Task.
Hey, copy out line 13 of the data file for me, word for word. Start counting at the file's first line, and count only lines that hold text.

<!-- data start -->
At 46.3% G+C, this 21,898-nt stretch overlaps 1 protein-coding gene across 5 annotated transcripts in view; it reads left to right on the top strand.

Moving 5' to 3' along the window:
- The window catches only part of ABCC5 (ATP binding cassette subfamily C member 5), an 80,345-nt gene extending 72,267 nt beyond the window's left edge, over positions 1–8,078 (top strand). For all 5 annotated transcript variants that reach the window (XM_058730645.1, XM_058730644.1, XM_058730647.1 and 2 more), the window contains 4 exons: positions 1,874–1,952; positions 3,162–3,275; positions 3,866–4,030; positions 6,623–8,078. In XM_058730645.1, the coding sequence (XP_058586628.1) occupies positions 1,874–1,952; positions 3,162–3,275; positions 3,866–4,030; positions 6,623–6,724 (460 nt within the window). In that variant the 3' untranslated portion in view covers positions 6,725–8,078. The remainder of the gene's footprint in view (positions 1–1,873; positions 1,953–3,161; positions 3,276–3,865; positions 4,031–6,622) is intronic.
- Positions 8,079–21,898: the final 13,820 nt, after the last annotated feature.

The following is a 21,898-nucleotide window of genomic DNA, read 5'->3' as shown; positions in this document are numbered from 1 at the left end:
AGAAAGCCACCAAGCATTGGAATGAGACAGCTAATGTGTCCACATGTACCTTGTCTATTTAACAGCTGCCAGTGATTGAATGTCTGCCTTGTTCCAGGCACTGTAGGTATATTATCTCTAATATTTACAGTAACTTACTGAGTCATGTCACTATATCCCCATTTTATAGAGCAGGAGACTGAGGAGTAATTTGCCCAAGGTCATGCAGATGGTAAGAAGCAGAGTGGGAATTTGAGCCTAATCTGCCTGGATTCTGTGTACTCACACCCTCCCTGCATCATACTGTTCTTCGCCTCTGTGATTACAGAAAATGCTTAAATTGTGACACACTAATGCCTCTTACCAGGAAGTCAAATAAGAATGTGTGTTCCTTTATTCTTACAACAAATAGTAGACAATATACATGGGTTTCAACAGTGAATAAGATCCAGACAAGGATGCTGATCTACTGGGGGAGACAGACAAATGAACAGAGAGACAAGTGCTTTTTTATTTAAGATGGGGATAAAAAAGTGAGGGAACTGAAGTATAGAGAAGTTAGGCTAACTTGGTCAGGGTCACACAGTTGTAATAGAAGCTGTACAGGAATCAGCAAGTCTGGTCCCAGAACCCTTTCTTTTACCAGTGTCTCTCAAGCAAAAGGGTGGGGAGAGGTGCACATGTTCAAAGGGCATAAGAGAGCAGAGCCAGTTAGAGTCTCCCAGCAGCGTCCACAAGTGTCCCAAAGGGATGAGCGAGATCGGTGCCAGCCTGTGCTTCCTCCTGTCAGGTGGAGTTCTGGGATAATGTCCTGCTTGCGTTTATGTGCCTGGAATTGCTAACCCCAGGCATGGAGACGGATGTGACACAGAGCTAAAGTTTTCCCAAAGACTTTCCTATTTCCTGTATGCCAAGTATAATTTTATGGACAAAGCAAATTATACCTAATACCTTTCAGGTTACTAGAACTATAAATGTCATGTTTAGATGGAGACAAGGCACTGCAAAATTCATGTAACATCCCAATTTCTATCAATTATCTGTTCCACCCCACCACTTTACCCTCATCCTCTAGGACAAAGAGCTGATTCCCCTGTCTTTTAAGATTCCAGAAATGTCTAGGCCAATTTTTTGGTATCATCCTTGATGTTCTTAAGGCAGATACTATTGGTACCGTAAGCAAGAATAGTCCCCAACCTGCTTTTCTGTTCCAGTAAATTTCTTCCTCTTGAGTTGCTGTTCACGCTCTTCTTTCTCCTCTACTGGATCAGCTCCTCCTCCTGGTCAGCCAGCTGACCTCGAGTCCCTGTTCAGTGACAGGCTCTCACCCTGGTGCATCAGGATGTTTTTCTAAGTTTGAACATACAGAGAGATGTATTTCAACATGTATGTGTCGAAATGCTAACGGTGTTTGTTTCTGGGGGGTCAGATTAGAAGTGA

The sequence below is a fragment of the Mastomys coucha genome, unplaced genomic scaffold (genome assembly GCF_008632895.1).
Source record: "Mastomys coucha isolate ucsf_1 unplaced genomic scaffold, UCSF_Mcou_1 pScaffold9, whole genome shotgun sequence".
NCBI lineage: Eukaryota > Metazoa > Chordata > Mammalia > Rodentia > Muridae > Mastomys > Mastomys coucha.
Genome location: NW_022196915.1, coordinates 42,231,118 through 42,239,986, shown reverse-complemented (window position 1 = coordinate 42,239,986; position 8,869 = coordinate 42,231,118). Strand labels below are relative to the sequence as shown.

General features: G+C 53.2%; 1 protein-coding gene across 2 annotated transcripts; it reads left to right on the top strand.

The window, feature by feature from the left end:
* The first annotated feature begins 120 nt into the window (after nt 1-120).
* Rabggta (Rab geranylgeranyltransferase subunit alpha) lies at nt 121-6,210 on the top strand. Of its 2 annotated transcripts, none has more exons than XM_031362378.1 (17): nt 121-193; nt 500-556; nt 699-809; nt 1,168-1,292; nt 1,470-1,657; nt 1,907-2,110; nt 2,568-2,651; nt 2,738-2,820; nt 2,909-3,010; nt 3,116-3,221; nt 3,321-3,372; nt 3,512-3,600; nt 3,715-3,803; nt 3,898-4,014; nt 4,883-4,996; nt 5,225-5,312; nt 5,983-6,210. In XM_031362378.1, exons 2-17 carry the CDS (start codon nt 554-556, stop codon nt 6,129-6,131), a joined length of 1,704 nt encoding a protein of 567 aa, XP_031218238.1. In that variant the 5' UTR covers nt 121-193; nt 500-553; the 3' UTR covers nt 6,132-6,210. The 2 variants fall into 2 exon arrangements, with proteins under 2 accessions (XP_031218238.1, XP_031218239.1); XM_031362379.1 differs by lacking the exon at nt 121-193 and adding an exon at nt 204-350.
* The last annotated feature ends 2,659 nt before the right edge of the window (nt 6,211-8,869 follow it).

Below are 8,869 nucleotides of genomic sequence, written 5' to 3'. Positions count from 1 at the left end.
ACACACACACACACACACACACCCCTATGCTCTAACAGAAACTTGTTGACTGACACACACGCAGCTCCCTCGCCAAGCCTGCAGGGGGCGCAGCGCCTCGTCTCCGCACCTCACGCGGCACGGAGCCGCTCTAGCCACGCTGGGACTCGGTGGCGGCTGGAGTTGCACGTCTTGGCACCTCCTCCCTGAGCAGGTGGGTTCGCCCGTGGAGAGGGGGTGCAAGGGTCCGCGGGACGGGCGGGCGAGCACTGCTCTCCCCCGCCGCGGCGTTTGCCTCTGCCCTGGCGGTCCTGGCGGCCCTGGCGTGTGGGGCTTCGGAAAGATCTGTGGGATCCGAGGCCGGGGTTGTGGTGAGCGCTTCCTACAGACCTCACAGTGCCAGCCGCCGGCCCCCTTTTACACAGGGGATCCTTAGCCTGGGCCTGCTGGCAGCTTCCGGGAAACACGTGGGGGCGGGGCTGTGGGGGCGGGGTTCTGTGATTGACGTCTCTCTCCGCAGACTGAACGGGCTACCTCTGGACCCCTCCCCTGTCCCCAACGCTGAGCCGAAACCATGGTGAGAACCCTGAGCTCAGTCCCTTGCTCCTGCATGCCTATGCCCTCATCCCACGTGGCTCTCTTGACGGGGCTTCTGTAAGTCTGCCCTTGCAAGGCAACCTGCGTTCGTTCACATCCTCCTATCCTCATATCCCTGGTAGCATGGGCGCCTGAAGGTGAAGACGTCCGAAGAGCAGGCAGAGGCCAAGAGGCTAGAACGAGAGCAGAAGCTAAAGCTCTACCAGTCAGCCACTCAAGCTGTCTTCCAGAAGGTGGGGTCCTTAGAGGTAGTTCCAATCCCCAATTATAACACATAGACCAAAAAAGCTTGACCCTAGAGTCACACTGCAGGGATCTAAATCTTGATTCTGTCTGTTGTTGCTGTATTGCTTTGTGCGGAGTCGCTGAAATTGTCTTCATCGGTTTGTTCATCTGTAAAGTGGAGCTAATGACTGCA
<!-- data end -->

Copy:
* The first annotated feature begins 120 nt into the window (after nt 1-120).